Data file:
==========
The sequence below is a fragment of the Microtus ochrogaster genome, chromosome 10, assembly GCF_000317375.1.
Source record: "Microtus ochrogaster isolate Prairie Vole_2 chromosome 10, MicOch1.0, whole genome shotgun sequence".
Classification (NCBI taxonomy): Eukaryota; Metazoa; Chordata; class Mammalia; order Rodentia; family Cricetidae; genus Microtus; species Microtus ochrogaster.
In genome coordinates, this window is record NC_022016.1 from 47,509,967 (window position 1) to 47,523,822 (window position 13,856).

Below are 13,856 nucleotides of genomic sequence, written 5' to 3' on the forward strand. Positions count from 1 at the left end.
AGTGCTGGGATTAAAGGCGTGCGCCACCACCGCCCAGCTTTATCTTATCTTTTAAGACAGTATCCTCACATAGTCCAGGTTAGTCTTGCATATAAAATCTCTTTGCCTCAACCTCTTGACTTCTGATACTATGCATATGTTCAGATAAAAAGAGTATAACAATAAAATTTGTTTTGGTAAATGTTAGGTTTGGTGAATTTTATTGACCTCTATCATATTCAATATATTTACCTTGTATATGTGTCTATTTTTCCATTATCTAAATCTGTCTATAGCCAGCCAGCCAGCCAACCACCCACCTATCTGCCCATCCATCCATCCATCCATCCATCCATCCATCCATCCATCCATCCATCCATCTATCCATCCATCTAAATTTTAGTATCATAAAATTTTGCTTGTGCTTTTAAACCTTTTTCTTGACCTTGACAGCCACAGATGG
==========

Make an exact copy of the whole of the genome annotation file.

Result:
The sequence below is a fragment of the Microtus ochrogaster genome, chromosome 10, assembly GCF_000317375.1.
Source record: "Microtus ochrogaster isolate Prairie Vole_2 chromosome 10, MicOch1.0, whole genome shotgun sequence".
Classification (NCBI taxonomy): Eukaryota; Metazoa; Chordata; class Mammalia; order Rodentia; family Cricetidae; genus Microtus; species Microtus ochrogaster.
In genome coordinates, this window is record NC_022016.1 from 47,509,967 (window position 1) to 47,523,822 (window position 13,856).

Below are 13,856 nucleotides of genomic sequence, written 5' to 3' on the forward strand. Positions count from 1 at the left end.
AGTGCTGGGATTAAAGGCGTGCGCCACCACCGCCCAGCTTTATCTTATCTTTTAAGACAGTATCCTCACATAGTCCAGGTTAGTCTTGCATATAAAATCTCTTTGCCTCAACCTCTTGACTTCTGATACTATGCATATGTTCAGATAAAAAGAGTATAACAATAAAATTTGTTTTGGTAAATGTTAGGTTTGGTGAATTTTATTGACCTCTATCATATTCAATATATTTACCTTGTATATGTGTCTATTTTTCCATTATCTAAATCTGTCTATAGCCAGCCAGCCAGCCAACCACCCACCTATCTGCCCATCCATCCATCCATCCATCCATCCATCCATCCATCCATCCATCCATCCATCTATCCATCCATCTAAATTTTAGTATCATAAAATTTTGCTTGTGCTTTTAAACCTTTTTCTTGACCTTGACAGCCACAGATGG